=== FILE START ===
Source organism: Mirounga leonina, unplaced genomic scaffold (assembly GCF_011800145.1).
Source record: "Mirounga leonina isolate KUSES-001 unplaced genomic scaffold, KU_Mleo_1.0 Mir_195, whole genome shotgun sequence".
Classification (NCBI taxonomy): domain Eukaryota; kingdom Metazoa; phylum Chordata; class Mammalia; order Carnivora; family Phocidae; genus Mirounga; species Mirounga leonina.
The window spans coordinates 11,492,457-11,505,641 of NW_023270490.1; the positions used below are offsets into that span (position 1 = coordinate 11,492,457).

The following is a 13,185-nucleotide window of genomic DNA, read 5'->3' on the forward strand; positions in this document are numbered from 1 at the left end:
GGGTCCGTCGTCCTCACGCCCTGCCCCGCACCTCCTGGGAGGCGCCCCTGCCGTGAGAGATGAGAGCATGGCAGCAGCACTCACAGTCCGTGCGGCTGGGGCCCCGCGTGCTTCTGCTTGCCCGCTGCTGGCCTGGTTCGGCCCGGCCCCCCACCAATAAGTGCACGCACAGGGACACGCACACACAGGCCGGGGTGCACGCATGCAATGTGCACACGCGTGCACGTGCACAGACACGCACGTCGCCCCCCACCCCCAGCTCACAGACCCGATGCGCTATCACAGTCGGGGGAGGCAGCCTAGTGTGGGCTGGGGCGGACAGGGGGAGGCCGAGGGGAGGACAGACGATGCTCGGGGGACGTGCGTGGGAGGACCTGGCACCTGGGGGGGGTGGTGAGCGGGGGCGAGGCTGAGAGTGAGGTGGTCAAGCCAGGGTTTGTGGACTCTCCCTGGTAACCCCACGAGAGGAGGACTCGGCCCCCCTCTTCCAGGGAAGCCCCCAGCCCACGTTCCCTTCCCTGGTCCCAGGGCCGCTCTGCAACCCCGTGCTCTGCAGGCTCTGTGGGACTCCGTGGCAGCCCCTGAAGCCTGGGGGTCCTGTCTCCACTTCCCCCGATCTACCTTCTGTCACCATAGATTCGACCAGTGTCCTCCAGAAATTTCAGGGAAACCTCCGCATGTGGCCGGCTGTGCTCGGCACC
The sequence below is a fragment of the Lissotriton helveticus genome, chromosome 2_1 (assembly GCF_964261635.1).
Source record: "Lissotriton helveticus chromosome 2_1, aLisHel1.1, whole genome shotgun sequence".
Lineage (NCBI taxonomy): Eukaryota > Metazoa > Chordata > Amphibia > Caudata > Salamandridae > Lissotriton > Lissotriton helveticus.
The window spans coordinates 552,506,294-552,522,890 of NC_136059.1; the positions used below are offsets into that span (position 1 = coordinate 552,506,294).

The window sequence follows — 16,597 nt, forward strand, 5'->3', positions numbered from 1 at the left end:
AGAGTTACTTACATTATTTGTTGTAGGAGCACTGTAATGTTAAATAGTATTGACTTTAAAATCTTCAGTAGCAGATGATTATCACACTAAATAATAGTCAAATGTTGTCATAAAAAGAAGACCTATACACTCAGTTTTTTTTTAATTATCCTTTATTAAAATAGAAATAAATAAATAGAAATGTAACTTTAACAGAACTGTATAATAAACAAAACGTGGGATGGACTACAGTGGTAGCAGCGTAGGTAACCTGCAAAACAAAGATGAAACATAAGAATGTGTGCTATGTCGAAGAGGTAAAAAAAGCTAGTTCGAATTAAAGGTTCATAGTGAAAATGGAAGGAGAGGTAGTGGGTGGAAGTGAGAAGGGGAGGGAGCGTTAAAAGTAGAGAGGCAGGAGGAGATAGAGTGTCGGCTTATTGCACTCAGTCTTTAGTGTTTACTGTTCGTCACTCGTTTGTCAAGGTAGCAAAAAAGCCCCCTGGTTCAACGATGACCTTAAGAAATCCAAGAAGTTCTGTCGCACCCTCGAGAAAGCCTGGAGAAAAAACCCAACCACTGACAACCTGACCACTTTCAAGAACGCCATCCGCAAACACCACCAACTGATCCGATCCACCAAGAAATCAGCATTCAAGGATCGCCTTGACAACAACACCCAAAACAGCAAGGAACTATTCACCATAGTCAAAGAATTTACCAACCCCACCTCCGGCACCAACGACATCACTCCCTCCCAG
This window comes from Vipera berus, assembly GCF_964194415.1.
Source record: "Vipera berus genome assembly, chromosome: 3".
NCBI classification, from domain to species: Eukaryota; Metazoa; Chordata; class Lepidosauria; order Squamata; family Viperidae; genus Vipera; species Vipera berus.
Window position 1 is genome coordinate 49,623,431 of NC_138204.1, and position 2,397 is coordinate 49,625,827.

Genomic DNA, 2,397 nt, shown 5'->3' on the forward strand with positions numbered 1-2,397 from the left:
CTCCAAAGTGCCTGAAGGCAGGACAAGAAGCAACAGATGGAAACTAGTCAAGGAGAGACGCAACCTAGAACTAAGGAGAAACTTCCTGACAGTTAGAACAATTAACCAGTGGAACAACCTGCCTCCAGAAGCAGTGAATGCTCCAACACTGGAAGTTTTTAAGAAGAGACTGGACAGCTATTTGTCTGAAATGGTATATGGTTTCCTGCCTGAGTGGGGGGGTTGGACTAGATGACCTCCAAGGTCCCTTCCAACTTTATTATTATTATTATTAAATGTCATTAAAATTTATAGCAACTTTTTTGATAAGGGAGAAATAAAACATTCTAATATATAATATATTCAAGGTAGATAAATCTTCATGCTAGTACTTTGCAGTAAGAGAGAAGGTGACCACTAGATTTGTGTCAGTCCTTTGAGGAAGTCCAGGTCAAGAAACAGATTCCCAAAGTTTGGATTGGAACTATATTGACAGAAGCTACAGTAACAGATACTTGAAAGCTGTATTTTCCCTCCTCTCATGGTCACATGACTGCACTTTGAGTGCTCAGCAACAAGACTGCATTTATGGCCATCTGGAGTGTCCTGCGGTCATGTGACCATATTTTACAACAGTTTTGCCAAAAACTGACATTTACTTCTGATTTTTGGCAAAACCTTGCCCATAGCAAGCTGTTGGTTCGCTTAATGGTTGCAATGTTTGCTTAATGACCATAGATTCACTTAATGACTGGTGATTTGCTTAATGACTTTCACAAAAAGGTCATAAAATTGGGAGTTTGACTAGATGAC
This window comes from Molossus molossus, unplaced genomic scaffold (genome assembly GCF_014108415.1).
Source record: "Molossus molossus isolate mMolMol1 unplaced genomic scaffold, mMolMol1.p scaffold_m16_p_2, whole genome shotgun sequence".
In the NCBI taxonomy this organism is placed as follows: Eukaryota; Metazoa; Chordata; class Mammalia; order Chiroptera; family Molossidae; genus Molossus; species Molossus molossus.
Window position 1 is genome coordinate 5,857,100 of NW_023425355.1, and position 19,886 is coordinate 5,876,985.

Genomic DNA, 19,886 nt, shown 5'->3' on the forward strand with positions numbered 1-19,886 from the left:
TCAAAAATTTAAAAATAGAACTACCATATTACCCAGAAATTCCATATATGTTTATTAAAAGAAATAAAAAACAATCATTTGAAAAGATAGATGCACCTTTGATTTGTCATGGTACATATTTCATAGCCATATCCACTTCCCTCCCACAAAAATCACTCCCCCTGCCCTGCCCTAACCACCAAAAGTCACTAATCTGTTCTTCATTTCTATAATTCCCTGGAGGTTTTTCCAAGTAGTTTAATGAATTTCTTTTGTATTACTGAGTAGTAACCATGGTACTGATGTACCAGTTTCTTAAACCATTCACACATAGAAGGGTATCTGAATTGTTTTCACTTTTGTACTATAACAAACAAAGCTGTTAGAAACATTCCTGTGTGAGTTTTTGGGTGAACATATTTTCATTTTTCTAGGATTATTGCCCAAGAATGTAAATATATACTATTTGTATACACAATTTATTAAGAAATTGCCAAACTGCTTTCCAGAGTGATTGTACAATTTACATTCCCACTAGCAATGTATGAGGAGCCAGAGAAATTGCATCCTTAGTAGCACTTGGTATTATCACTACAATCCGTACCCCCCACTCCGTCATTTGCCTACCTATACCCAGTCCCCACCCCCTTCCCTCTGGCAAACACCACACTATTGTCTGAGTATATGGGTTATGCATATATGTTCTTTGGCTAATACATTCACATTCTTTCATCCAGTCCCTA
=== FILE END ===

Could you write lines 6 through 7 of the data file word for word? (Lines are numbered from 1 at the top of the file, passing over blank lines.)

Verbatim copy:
GGGTCCGTCGTCCTCACGCCCTGCCCCGCACCTCCTGGGAGGCGCCCCTGCCGTGAGAGATGAGAGCATGGCAGCAGCACTCACAGTCCGTGCGGCTGGGGCCCCGCGTGCTTCTGCTTGCCCGCTGCTGGCCTGGTTCGGCCCGGCCCCCCACCAATAAGTGCACGCACAGGGACACGCACACACAGGCCGGGGTGCACGCATGCAATGTGCACACGCGTGCACGTGCACAGACACGCACGTCGCCCCCCACCCCCAGCTCACAGACCCGATGCGCTATCACAGTCGGGGGAGGCAGCCTAGTGTGGGCTGGGGCGGACAGGGGGAGGCCGAGGGGAGGACAGACGATGCTCGGGGGACGTGCGTGGGAGGACCTGGCACCTGGGGGGGGTGGTGAGCGGGGGCGAGGCTGAGAGTGAGGTGGTCAAGCCAGGGTTTGTGGACTCTCCCTGGTAACCCCACGAGAGGAGGACTCGGCCCCCCTCTTCCAGGGAAGCCCCCAGCCCACGTTCCCTTCCCTGGTCCCAGGGCCGCTCTGCAACCCCGTGCTCTGCAGGCTCTGTGGGACTCCGTGGCAGCCCCTGAAGCCTGGGGGTCCTGTCTCCACTTCCCCCGATCTACCTTCTGTCACCATAGATTCGACCAGTGTCCTCCAGAAATTTCAGGGAAACCTCCGCATGTGGCCGGCTGTGCTCGGCACC
The sequence below is a fragment of the Lissotriton helveticus genome, chromosome 2_1 (assembly GCF_964261635.1).